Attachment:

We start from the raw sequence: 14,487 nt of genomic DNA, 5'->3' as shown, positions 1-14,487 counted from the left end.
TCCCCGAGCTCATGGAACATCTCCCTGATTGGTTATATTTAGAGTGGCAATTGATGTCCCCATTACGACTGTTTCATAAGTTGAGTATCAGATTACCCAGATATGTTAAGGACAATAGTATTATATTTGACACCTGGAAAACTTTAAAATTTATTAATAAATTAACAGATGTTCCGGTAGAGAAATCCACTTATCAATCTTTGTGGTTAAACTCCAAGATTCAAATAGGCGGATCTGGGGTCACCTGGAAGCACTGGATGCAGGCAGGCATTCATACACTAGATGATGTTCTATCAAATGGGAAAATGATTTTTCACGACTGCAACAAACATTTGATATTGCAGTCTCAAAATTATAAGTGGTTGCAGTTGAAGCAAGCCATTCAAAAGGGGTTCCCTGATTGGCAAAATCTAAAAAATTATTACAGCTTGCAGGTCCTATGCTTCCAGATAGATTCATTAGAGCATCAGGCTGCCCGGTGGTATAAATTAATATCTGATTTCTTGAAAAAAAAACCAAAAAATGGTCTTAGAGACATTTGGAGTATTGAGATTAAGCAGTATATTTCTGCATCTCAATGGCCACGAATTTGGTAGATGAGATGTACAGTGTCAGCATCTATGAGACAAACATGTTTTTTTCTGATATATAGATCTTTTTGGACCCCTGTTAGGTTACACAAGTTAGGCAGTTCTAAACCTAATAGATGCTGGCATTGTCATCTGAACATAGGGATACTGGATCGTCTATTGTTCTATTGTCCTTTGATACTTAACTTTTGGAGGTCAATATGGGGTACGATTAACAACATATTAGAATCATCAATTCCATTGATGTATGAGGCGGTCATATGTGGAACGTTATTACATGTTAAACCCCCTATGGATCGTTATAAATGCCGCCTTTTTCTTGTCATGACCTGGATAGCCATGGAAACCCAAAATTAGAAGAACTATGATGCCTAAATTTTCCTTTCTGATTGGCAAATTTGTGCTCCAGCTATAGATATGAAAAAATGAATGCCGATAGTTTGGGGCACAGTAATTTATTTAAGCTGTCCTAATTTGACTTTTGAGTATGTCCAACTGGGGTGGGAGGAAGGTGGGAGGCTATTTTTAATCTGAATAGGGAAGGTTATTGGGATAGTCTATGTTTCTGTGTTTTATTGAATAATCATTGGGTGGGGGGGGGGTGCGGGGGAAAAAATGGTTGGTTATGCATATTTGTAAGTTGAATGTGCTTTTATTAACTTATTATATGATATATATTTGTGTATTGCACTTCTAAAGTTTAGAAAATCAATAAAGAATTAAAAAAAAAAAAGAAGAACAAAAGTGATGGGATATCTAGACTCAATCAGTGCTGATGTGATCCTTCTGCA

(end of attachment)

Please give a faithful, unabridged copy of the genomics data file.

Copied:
We start from the raw sequence: 14,487 nt of genomic DNA, 5'->3' as shown, positions 1-14,487 counted from the left end.
TCCCCGAGCTCATGGAACATCTCCCTGATTGGTTATATTTAGAGTGGCAATTGATGTCCCCATTACGACTGTTTCATAAGTTGAGTATCAGATTACCCAGATATGTTAAGGACAATAGTATTATATTTGACACCTGGAAAACTTTAAAATTTATTAATAAATTAACAGATGTTCCGGTAGAGAAATCCACTTATCAATCTTTGTGGTTAAACTCCAAGATTCAAATAGGCGGATCTGGGGTCACCTGGAAGCACTGGATGCAGGCAGGCATTCATACACTAGATGATGTTCTATCAAATGGGAAAATGATTTTTCACGACTGCAACAAACATTTGATATTGCAGTCTCAAAATTATAAGTGGTTGCAGTTGAAGCAAGCCATTCAAAAGGGGTTCCCTGATTGGCAAAATCTAAAAAATTATTACAGCTTGCAGGTCCTATGCTTCCAGATAGATTCATTAGAGCATCAGGCTGCCCGGTGGTATAAATTAATATCTGATTTCTTGAAAAAAAAACCAAAAAATGGTCTTAGAGACATTTGGAGTATTGAGATTAAGCAGTATATTTCTGCATCTCAATGGCCACGAATTTGGTAGATGAGATGTACAGTGTCAGCATCTATGAGACAAACATGTTTTTTTCTGATATATAGATCTTTTTGGACCCCTGTTAGGTTACACAAGTTAGGCAGTTCTAAACCTAATAGATGCTGGCATTGTCATCTGAACATAGGGATACTGGATCGTCTATTGTTCTATTGTCCTTTGATACTTAACTTTTGGAGGTCAATATGGGGTACGATTAACAACATATTAGAATCATCAATTCCATTGATGTATGAGGCGGTCATATGTGGAACGTTATTACATGTTAAACCCCCTATGGATCGTTATAAATGCCGCCTTTTTCTTGTCATGACCTGGATAGCCATGGAAACCCAAAATTAGAAGAACTATGATGCCTAAATTTTCCTTTCTGATTGGCAAATTTGTGCTCCAGCTATAGATATGAAAAAATGAATGCCGATAGTTTGGGGCACAGTAATTTATTTAAGCTGTCCTAATTTGACTTTTGAGTATGTCCAACTGGGGTGGGAGGAAGGTGGGAGGCTATTTTTAATCTGAATAGGGAAGGTTATTGGGATAGTCTATGTTTCTGTGTTTTATTGAATAATCATTGGGTGGGGGGGGGGTGCGGGGGAAAAAATGGTTGGTTATGCATATTTGTAAGTTGAATGTGCTTTTATTAACTTATTATATGATATATATTTGTGTATTGCACTTCTAAAGTTTAGAAAATCAATAAAGAATTAAAAAAAAAAAAGAAGAACAAAAGTGATGGGATATCTAGACTCAATCAGTGCTGATGTGATCCTTCTGCA